From the very first day majority of beginning martial arts teach their students to perform some very basic, rudimentary techniques. Some of these basic techniques is a system or concept of blocking an attacker's strike. No matter how your individual style performs a block the concept is still the same, stop whatever is being trusted at you that would cause damage. In our style we have the five basic blocks most of them done exactly the same way just in different directions. Those five blocks are the high block, to Middle blocks consisting of a inside and outside, the downward block, and the Open Hand grabbing block. When blocking most of the techniques that are done with a closed hand and thrown in a certain direction to hit the other person's extremity. But blocks performed like this rarely actually work in true combat situations. Evil 4 a student to evolve in the martial arts you must understand the difference between practicing a technique in performing true combat application with that same technique. The blocks is a perfect example.
   Instead of trusting your arm out and hitting your extremity against their extremity Kama which this may cause damage to both parties if the student of the martial arts is not properly trained in body conditioning, I suggest using this only as a means of touching them. What I mean by touching them is exactly that, putting out your hand making contact with them and then not trying to stop their technique but simply to deflect it. Once you touch and make contact you then can let them continue on their projected path but now you understand where that Target is where only before you had a rough estimate. Now that you know where that technique would land you can have control over that particular person's technique. You turn the block into a crab and make sure that you place your fingers into some sort of nerve cluster. Obviously the study of human anatomy would be required. As a side note I believe that students of the martial arts must study human anatomy and physiology to be able to understand not only how to strike an attacker but to understand what kind of damage could be done with your Technique. This gives you more respect and control over your new found skills.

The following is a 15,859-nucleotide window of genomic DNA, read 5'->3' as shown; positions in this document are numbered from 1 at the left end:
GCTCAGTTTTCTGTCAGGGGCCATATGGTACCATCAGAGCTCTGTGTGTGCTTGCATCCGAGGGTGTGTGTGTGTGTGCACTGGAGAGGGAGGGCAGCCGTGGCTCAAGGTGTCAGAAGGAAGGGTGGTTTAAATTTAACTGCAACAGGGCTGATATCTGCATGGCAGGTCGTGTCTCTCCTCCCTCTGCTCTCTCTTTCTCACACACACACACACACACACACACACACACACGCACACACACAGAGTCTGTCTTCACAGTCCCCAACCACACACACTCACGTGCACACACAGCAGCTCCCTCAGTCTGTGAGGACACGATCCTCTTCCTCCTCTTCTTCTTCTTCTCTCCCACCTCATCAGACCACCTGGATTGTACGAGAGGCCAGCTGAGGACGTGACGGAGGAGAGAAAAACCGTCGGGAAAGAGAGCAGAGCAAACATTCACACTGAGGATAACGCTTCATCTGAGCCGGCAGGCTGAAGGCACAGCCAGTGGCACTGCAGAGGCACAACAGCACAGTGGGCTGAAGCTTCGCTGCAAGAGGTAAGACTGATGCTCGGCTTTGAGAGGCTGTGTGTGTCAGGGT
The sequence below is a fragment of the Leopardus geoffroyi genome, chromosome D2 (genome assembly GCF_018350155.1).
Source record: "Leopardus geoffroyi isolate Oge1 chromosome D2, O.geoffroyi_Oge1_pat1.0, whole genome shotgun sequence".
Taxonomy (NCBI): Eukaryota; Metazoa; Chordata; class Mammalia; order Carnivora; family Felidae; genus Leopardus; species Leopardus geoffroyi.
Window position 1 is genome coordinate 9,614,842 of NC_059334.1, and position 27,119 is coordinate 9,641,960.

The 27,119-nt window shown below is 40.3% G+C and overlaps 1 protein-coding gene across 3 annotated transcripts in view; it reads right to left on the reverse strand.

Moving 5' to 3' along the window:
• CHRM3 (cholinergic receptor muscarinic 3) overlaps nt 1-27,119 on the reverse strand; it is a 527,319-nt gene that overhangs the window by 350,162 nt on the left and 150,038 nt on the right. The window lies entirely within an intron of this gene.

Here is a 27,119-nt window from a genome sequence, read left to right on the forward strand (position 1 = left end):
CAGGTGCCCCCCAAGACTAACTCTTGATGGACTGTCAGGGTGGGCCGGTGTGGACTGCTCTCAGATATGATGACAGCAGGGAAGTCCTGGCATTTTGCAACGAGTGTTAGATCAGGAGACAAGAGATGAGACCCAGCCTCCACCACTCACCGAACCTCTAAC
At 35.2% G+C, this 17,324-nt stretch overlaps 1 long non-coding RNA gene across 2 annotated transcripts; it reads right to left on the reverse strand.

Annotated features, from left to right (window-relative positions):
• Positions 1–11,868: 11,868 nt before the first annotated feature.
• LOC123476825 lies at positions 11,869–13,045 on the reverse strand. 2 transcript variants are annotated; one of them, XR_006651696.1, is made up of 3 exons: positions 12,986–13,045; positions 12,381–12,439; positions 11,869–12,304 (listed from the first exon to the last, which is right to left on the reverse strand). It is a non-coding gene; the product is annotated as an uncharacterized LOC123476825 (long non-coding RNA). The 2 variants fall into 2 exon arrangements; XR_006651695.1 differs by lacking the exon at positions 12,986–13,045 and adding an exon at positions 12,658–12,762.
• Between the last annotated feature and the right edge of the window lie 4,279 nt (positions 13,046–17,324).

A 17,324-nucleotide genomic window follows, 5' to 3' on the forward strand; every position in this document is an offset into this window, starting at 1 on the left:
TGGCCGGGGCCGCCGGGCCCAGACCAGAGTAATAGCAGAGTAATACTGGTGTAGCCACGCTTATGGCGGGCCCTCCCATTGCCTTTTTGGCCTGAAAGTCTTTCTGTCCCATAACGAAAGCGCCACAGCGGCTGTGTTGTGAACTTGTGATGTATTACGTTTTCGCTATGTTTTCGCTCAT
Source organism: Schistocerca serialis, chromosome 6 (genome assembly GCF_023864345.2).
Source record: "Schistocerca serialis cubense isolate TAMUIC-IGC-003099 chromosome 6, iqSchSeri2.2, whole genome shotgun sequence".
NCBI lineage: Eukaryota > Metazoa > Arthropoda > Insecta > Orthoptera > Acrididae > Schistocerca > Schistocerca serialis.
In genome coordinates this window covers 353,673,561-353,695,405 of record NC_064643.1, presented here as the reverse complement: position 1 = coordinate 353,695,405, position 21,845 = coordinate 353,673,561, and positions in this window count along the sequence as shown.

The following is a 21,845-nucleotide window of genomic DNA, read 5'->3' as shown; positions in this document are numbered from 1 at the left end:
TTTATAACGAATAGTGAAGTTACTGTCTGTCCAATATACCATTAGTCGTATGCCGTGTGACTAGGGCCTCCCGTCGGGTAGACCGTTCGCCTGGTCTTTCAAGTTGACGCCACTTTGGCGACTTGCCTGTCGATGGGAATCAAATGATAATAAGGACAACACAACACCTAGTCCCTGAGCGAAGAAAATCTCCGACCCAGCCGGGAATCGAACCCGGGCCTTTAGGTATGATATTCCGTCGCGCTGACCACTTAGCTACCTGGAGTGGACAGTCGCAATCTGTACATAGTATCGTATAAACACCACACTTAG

How do you turn that block into a graph and now have applied pressure at a nerve cluster you now control at least a portion of your attacker. You can get them to bend, twist, raise up or drop down basically controlling him like a puppet. You can maneuver them into any position that you want in preparation for a strike. However this entire technique cannot last any longer than a half a second. Because this has to be done in such a quick manner this requires a constant vigilance to training, such as everything in the martial arts for proper execution of technique.
   For a student to understand and progress in the martial arts they must understand that there is two approaches to the martial arts. The first approach is teaching your body how to move using rudimentary Concepts such as those caught during your first year of training. The second concept is to take those techniques and apply them to True combat situations where the attacker is not controlled by your instructor giving directions on where to hit and when to hit.